broken them due to negligence.
I think this the way it happens here. Sometimes the apparatus is
issued for the whole term or sometimes for a single lab period. Once
it is given for the whole term, then the students keep it in the
cabnets or lockers.
Chemical accidents do happen in good laboraties.The experiments which
are performed here carry minimun hazard with respect to
explosion.Though there have been some fire accidents in organic labs
becuae someone was using benzene nearby a lit bunsen burner. I
remember reading an experiment on "preparation of hydrogen by mineral
acid and metals" in Sienko and Plane, they had warned in thier book
whoever explodes the hydrogen generator would be expelled from the lab
immediatly . He/she would not be allowed to enter again without the
permission of the lab incharge. Such experiments are never carried out
in schools, colleges or universities even for demonstration here.
Definitely, it will decline. Most of faculty which hold a Ph.D are
from U.K, Ireland, Scotland, Germany. Very Very few have Ph.D from US
perhaps due to thier high fees for foreigners and relatively better
standards. There are many business (ie teaching business and computer
science) univeristies here claiming that they have affiliation with
American universities, but in investigation it comes to fore those
universities are nothing but a one building "office" in the US. There
is no lack of fake universities in the world.
That was an absurd idea, a student who wanted to study mathematics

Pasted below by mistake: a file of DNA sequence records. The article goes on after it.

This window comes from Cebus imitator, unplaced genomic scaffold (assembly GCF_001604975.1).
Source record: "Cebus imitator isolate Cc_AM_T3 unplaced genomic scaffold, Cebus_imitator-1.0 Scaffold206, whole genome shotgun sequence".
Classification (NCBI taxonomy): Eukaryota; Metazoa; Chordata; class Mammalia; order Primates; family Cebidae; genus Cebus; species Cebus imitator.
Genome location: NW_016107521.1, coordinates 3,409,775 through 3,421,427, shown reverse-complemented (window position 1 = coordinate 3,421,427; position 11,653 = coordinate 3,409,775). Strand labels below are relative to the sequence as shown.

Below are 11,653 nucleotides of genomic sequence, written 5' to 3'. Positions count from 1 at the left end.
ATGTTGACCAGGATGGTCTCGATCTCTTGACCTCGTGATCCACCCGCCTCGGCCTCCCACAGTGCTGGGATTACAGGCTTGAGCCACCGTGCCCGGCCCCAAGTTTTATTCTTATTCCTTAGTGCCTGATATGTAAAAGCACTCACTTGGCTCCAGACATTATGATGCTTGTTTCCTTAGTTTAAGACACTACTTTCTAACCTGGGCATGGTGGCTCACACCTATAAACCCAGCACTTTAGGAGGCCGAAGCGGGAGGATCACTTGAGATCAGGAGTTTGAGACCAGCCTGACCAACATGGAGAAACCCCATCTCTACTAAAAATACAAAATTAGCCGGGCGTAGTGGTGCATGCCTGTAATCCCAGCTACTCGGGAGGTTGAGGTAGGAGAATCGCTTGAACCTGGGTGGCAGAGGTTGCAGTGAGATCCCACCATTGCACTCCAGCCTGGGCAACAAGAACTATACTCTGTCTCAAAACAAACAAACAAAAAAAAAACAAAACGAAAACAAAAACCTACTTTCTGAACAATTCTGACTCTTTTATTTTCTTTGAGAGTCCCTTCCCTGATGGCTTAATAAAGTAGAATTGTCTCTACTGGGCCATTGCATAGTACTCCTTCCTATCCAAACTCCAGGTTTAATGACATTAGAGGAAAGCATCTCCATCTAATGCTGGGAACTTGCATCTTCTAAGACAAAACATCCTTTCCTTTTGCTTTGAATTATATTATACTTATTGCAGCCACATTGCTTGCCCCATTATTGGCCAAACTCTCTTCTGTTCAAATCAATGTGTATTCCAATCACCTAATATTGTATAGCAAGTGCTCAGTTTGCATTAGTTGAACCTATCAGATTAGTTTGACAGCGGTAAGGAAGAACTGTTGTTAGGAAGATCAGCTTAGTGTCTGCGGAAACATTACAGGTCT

could not take biology and vice versa. I was a victim of such policy.
I also wanted to take biology but I had to say good-bye to it after
grade ten after choosing mathematics.Now they have introduced another
absurd idea, those who want to take "computer science" can not take
chemistry in their course!
Why? I think a student taking biology, mathematics, physics, and
chemistry simultaneously would do better than a student studying only
physics and mathematics in high school.
I Had requested you to names of some "classical" texts on
spectroscopy, like Gerhard Herzberg, I wish I knew German. This books
gives references to atleast 100 books but all of them are in German.
Once you said that try reading German directly from books or written
material, now I can "understand" atleast the titles of articles and
papers of chemistry. The "Geothe Insitut" had closed down its
language training centre due to deteriorating peace conditions.
You are right. Whenever people ask me what I am studying, if I say
chemistry, they give a look as if I were abnormal. It has become a
"fashion" to study business, and computer science, and believe me no
one tell you what is "information technology", though everybody seems
to be studying in their business schools (affiliated with forein
(Finally excuse my poor prose in English)